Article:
673 \P{PerlSpace} \P{XPerlSpace} \S
674 [[:^word:]] \P{PerlWord} \P{XPosixWord} \W
675
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676The backslash sequence can mean either ASCII- or Full-range Unicode,
677depending on various factors. See L</Locale, EBCDIC, Unicode and UTF-8>
678below.
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679
680=head4 [= =] and [. .]
681
682Perl will recognize the POSIX character classes C<[=class=]>, and
ea449505 683C<[.class.]>, but does not (yet?) support them. Use of
740bae87 684such a construct will lead to an error.
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685
686
687=head4 Examples
688
689 /[[:digit:]]/ # Matches a character that is a digit.
690 /[01[:lower:]]/ # Matches a character that is either a
691 # lowercase letter, or '0' or '1'.
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692 /[[:digit:][:^xdigit:]]/ # Matches a character that can be anything
693 # except the letters 'a' to 'f'. This is
694 # because the main character class is composed
695 # of two POSIX character classes that are ORed
696 # together, one that matches any digit, and
697 # the other that matches anything that isn't a
698 # hex digit. The result matches all
699 # characters except the letters 'a' to 'f' and
700 # 'A' to 'F'.
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701
702
ea449505 703=head2 Locale, EBCDIC, Unicode and UTF-8
8a118206 704
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705Some of the character classes have a somewhat different behaviour
706depending on the internal encoding of the source string, if the regular
707expression is marked as having Unicode semantics, the locale that is in
708effect, and if the program is running on an EBCDIC platform.
709
710C<\w>, C<\d>, C<\s> and the POSIX character classes (and their
711negations, including C<\W>, C<\D>, C<\S>) have this behaviour. (Since
712the backslash sequences C<\b> and C<\B> are defined in terms of C<\w>
713and C<\W>, they also are affected.)
714
715Starting in Perl 5.14, if the regular expression is compiled with the
716C<"a"> modifier, the behavior doesn't differ regardless of any other
717factors. C<\d> matches the 10 digits 0-9; C<\D> any character but those
71810; C<\s>, exactly the five characters "[ \f\n\r\t]"; C<\w> only the 63
719characters "[A-Za-z0-9_]"; and the C<"[[:posix:]]"> classes only the
720appropriate ASCII characters, the same characters as are matched by the
721corresponding C<\p{}> property given in the "ASCII-range Unicode" column
722in the table above. (The behavior of all of their complements follows
723the same paradigm.)
724
725Otherwise, a regular expression is marked for Unicode semantics if it is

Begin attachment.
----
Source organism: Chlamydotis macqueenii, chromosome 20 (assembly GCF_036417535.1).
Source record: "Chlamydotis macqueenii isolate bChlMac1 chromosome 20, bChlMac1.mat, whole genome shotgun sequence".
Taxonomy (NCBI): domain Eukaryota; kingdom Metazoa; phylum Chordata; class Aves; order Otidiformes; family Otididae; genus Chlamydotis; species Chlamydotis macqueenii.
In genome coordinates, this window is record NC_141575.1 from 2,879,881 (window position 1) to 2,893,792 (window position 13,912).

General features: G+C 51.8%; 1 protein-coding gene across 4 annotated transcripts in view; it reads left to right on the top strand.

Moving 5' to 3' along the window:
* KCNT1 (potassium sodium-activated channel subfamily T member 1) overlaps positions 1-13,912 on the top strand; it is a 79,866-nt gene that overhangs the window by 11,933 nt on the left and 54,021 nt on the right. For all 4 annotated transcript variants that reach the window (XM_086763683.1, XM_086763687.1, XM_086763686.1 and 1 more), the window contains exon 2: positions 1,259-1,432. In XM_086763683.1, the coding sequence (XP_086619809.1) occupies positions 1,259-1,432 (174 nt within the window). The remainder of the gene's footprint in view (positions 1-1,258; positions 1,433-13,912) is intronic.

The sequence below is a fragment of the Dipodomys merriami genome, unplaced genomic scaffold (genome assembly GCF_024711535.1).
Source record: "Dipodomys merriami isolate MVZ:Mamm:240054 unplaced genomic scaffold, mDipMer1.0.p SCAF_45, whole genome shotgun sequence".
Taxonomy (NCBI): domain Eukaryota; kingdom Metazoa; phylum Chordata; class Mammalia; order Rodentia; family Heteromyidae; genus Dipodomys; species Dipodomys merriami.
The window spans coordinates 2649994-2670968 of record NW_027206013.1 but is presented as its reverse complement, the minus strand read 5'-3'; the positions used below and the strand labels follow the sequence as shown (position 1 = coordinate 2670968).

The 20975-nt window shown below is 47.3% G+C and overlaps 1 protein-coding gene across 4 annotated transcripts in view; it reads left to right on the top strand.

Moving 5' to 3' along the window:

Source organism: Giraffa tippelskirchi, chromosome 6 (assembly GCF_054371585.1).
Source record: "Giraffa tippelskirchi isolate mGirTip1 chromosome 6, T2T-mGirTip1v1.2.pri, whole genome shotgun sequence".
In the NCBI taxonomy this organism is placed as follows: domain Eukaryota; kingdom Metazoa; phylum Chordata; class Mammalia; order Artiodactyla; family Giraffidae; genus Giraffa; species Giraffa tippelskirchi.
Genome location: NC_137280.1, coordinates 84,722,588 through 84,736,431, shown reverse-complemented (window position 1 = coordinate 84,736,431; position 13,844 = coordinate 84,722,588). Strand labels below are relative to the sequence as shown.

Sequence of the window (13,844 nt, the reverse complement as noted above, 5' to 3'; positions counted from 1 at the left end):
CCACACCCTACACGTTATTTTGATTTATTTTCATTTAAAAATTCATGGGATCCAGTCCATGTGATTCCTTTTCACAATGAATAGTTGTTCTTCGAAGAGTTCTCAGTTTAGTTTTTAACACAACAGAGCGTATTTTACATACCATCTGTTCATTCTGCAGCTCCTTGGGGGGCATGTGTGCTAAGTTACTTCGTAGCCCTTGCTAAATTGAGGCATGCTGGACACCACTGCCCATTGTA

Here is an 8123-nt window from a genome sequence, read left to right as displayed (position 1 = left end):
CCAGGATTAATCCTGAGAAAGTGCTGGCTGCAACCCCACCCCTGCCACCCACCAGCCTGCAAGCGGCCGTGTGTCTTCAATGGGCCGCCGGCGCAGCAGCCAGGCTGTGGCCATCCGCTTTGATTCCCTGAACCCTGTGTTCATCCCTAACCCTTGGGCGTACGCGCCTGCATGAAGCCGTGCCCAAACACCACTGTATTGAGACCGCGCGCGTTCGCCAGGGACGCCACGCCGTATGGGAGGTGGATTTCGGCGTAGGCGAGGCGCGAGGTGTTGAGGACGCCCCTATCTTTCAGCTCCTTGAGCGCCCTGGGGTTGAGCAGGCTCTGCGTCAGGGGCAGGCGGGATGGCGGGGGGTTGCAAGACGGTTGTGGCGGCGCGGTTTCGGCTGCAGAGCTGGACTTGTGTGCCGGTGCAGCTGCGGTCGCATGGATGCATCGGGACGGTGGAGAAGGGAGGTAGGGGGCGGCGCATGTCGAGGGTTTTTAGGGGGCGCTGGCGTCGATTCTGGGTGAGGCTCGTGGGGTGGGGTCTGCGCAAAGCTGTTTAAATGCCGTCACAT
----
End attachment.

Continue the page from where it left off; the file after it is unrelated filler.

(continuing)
726encoded in utf8 (usually as a result of including a literal character
727whose code point is above 255), or if it contains a C<\N{U+...}> or
728C<\N{I<name>}> construct, or (starting in Perl 5.14) if it was compiled
729in the scope of a C<S<use feature "unicode_strings">> pragma and not in
730the scope of a C<S<use locale>> pragma, or has the C<"u"> regular
b6dac59a 731expression modifier.
17657a39 732
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733Note that one can specify C<"use re '/l'"> for example, for any regular
734expression modifier, and this has precedence over either of the
735C<S<use feature "unicode_strings">> or C<S<use locale>> pragmas.
736
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737The differences in behavior between locale and non-locale semantics
738can affect any character whose code point is 255 or less. The
739differences in behavior between Unicode and non-Unicode semantics
740affects only ASCII platforms, and only when matching against characters
741whose code points are between 128 and 255 inclusive. See
742L<perlunicode/The "Unicode Bug">.
8a118206 743
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744For portability reasons, unless the C<"a"> modifier is specified,
745it may be better to not use C<\w>, C<\d>, C<\s> or the POSIX character
746classes and use the Unicode properties instead.
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747That way you can control whether you want matching of just characters in
748the ASCII character set, or any Unicode characters.
749C<S<use feature "unicode_strings">> will allow seamless Unicode behavior
750no matter what the internal encodings are, but won't allow restricting
751to just the ASCII characters.
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752
753=head4 Examples
754
755 $str = "\xDF"; # $str is not in UTF-8 format.
756 $str =~ /^\w/; # No match, as $str isn't in UTF-8 format.
757 $str .= "\x{0e0b}"; # Now $str is in UTF-8 format.
758 $str =~ /^\w/; # Match! $str is now in UTF-8 format.
759 chop $str;
760 $str =~ /^\w/; # Still a match! $str remains in UTF-8 format.
761
762=cut